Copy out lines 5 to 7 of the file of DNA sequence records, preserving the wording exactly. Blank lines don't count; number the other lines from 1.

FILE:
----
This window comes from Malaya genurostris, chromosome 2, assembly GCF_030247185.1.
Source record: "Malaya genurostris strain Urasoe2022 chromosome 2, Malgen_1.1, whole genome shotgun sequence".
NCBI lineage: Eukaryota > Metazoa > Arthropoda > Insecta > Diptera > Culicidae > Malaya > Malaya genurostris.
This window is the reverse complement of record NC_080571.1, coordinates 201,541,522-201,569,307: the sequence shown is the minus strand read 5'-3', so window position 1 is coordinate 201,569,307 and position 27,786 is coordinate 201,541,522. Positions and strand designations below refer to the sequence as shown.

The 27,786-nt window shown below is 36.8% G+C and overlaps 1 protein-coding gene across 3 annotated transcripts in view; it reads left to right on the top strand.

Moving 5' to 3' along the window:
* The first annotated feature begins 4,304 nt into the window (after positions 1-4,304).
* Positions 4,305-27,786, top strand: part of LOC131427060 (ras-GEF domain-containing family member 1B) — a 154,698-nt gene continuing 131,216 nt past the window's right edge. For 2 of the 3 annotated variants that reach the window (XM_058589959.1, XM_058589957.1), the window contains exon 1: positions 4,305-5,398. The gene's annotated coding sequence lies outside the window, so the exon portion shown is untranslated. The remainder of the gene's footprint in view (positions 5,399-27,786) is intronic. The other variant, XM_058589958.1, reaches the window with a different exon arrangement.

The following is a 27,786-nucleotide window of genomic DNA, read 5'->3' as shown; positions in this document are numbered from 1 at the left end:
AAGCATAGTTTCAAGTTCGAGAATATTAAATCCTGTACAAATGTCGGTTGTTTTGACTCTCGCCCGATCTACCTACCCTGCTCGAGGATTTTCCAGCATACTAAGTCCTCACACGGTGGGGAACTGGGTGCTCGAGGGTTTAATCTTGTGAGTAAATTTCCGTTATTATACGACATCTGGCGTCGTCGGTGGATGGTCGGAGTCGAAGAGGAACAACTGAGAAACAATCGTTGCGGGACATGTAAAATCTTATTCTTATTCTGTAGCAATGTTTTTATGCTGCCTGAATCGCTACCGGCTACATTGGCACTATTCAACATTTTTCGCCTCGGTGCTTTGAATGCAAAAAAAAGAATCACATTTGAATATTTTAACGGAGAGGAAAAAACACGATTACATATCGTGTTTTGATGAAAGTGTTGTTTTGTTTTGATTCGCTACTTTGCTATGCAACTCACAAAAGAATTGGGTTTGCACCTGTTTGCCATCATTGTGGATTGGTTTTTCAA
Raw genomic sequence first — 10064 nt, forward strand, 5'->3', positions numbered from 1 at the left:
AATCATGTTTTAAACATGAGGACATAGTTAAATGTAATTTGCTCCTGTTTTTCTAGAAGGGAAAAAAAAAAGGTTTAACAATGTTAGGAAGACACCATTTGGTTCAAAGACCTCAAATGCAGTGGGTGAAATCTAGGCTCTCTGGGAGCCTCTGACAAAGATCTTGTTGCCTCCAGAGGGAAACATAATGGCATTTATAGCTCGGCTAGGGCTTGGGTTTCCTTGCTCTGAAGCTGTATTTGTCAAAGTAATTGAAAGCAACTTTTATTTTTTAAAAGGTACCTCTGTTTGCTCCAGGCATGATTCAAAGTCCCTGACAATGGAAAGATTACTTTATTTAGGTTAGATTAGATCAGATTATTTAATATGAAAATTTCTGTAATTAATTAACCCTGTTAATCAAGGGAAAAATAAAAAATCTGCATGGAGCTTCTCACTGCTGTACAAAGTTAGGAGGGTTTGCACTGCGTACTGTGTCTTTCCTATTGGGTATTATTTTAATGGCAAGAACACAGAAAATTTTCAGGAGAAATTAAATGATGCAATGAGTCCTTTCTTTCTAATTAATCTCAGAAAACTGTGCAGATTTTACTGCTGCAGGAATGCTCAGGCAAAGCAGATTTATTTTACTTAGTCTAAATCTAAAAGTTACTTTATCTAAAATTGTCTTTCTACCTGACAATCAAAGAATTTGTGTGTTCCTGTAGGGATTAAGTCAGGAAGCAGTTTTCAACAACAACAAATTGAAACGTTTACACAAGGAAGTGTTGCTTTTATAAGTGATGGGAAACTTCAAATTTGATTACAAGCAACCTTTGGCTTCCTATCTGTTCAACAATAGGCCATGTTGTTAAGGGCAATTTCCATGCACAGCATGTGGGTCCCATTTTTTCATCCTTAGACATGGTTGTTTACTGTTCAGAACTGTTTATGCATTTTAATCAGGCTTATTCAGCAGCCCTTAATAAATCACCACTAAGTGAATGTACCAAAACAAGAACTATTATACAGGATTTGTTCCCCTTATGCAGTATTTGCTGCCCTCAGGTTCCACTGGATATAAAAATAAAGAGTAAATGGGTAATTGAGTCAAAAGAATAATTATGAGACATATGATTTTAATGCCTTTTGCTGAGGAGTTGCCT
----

The 27,786-nt window shown below is 36.8% G+C and overlaps 1 protein-coding gene across 3 annotated transcripts in view; it reads left to right on the top strand.

Moving 5' to 3' along the window:
* The first annotated feature begins 4,304 nt into the window (after positions 1-4,304).